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on 2 March 2014
As a long-running Crystal Method fan, I was severely disappointed with their latest offering. Having really enjoyed their collaboration with Martha Reeves last year as well as the non-album songs 'Make Some Noise' from the "Real Steel" soundtrack and 'Lucian', my hopes were high for their 5th album. I also thought that 'Divided by Night' was brilliant, so I figured that a mere repeat in form would have sufficed. Unfortunately, this album is a massive let down for me. The band seem to have taken the collaboration approach from their last album and let it lead them in a much more commercial and tacky direction. Awesome tracks like 'Dirty Thirty', 'Smile' and 'Blunts and Robots' which featured the usual blend of powerhouse techno and experimental synths have vanished, only to be replaced by poppy, production heavy, cut-to-shreds dance tracks that sound more like Skrillex and The Glitch Mob than The Crystal Method or The Prodigy.

I, for one, severely resent the influence of Dubstep on modern music and I hate it when bands that I love like TCM or Papa Roach succumb and implement elements of this dreadful genre in their music. The result? An album that is simply way to jumpy in places, almost so that it just becomes annoying. It's a shame too because some of the vocal contributions aren't bad, they're just surrounded by tacky music. Basically, this album sounds nothing like their classic work like "Vegas" or "Tweekend" and, although I support musical progression, I resent the way that the band has let modern the modern EDM scene brush off on them.

Hardcore fans may still enjoy this album, if only for the tracks 'Jupiter Shift' and 'After Hours' which I did enjoy. However, I don't recommend many of the other tracks. My suggestion is to watch the video for 'Over It' on Youtube and, if you find that you're not overly impressed, just buy the two tracks that I have recommended. Or go back and listen to "Tweekend" again for old time's sake.
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on 5 February 2014
One of the best albums I have heard in a while. This album has a crisp mix of well produced tracks, dirty beats with fitting vocals peppered with rolling 80's ish bass guitar. A nice addition to the Crystal Method stable of music.
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on 21 January 2014
Crystal Method rock! I wanted some new material for my iPod to play in the car. I would usually just use 1 or 2 tracks from an album, wound up putting the whole album on there! *****
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on 18 February 2014
When it comes to electronica, Crystal Method are one of the most enduring acts around. They might not have had the influence of the Prodigy, or the commercial success of the Chemical Brothers, but the Method's sound is one of the most distinctive around. Having produced countless songs for film and TV, they are instantly recognisable, particularly to their fans.

Their masterpiece debut, Vegas (1997) set the bar incredulously high, with epic after epic leading a new audience to believe this was the best dance act since 1989's Prodigy set our 'Fire' alight. The truth is, while they have produced a number of albums since then, none have really nailed it since that '97 debut. Tweekend was strong, but maybe too grungey. Legion of Boom was reasonable but lacked many stand-out tracks. And Divided by Night was just plain weak.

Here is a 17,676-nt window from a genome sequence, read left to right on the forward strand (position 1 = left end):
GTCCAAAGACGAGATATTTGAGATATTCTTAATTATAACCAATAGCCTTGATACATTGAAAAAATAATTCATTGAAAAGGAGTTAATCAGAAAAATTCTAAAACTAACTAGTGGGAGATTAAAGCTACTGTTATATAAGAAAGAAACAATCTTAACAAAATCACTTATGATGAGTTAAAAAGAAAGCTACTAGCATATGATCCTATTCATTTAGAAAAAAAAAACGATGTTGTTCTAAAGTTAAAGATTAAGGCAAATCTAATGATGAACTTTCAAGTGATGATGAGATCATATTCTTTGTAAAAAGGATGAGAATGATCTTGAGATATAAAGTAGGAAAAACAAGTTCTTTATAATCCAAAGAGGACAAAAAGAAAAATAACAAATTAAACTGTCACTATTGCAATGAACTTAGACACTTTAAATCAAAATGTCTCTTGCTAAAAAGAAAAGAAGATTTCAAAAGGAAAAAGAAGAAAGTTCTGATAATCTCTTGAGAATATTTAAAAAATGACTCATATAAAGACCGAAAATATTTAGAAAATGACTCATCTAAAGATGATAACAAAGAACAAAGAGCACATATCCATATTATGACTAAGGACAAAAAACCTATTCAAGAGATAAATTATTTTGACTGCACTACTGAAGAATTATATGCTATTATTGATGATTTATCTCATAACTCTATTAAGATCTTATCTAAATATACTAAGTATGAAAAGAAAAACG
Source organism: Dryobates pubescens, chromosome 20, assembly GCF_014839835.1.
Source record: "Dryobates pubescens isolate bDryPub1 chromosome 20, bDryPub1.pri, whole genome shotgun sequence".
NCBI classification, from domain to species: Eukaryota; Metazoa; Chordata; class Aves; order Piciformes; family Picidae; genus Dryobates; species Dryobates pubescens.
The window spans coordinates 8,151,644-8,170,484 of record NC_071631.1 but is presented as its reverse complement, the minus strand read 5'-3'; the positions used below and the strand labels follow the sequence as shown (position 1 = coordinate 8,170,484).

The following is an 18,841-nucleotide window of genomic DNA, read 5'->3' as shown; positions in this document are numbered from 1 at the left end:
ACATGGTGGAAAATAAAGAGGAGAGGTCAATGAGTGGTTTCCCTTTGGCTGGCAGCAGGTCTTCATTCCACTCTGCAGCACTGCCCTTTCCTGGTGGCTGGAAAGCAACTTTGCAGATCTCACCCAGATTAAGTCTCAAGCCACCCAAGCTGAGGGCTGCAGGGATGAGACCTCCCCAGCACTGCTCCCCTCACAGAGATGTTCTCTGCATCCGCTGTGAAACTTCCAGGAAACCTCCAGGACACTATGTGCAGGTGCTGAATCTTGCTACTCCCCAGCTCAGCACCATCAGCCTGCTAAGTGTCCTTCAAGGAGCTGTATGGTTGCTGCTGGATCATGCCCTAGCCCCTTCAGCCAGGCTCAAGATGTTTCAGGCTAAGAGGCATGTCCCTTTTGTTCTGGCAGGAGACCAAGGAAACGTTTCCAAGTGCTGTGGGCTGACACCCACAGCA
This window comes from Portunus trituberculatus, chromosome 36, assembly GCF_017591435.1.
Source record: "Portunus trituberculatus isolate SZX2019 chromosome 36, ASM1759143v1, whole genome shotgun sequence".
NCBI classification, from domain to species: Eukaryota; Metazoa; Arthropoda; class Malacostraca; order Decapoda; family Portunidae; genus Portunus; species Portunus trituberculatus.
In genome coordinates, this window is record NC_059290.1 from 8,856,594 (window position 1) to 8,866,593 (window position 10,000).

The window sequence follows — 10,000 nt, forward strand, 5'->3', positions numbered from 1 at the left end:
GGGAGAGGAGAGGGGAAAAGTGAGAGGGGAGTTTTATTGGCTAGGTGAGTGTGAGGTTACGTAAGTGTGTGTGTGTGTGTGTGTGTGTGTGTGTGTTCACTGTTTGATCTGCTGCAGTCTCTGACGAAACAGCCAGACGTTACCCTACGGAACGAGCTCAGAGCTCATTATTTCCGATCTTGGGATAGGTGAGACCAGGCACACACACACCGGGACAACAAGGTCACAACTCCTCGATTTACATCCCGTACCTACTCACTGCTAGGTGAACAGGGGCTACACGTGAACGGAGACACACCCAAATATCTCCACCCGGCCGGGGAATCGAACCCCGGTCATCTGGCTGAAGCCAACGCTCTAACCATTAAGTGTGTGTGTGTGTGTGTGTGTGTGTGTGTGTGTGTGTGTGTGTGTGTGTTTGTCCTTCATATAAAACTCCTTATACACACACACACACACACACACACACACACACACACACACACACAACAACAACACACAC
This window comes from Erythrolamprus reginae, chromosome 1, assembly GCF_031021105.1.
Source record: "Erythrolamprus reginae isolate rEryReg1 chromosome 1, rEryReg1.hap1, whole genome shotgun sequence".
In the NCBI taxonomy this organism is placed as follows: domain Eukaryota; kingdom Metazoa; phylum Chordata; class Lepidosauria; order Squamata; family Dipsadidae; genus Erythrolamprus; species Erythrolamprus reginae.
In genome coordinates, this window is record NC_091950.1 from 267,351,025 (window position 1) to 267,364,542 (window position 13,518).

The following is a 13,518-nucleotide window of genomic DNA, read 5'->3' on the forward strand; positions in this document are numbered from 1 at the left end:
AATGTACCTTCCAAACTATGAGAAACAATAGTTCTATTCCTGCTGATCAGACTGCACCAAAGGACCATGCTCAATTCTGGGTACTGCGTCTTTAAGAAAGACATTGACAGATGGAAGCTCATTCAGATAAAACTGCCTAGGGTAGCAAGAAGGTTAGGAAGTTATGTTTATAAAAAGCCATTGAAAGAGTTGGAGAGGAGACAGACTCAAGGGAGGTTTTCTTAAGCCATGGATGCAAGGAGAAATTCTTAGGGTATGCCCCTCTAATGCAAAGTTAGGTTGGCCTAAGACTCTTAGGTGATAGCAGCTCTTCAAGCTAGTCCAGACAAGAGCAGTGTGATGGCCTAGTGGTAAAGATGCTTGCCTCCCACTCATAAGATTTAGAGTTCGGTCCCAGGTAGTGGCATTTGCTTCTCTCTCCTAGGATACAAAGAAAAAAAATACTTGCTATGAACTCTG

Indeed, arguably their best 4 works since Vegas were not proper 'LP's' - with 2006's movie soundtrack for the feature film London, the same year's Nike Run mix, and their 2 excellent Community service mixes.

So this year's January release of self-titled 'Crystal Method' rather sneaked up on us - their first for 5 years. And, quite honestly, it's their best album since the debut.

It features 11 tracks, each a classic mix of their symbolic buzzing, sampling, electronic scratching and dirty fat beats. It's the Method as they truly are, and seems to show them rather going back to basics. It's not easy to pick out stand-out tracks, because all bar 1 are, and that one exception is the weak 'Grace' featuring Leann Rimes. If it hadn't featured her pop-heavy voice it may have sounded slightly more credible, but unfortunately the feel of the song is just too close to 'Can't Fight the Moonlight' by the same artist, and makes not visualising her singing cheesy pop on a bar virtually impossible.

That aside, the tracks remind us how good this band are. Admittedly it's probably a 'grower'. It won't blow you away first listen - it's good, but not great on that awkward first sample. But the more you listen and let it take you over, the more it emerges that, Vegas aside, this is the Method's finest studio album to date.
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on 7 October 2014
all as described arrived prompt. no problems. excellent album
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on 6 May 2015
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on 2 February 2014
What a disappointment this CD is, apart from a passable first track this CD is a shambles of their former glory. A commercial sell-out and a poor quality one at that.

Just buy Vegas, Tweekend or the mix CDs.

TCM, you suck on this CD and I guess you probably know that and are just counting the cash.
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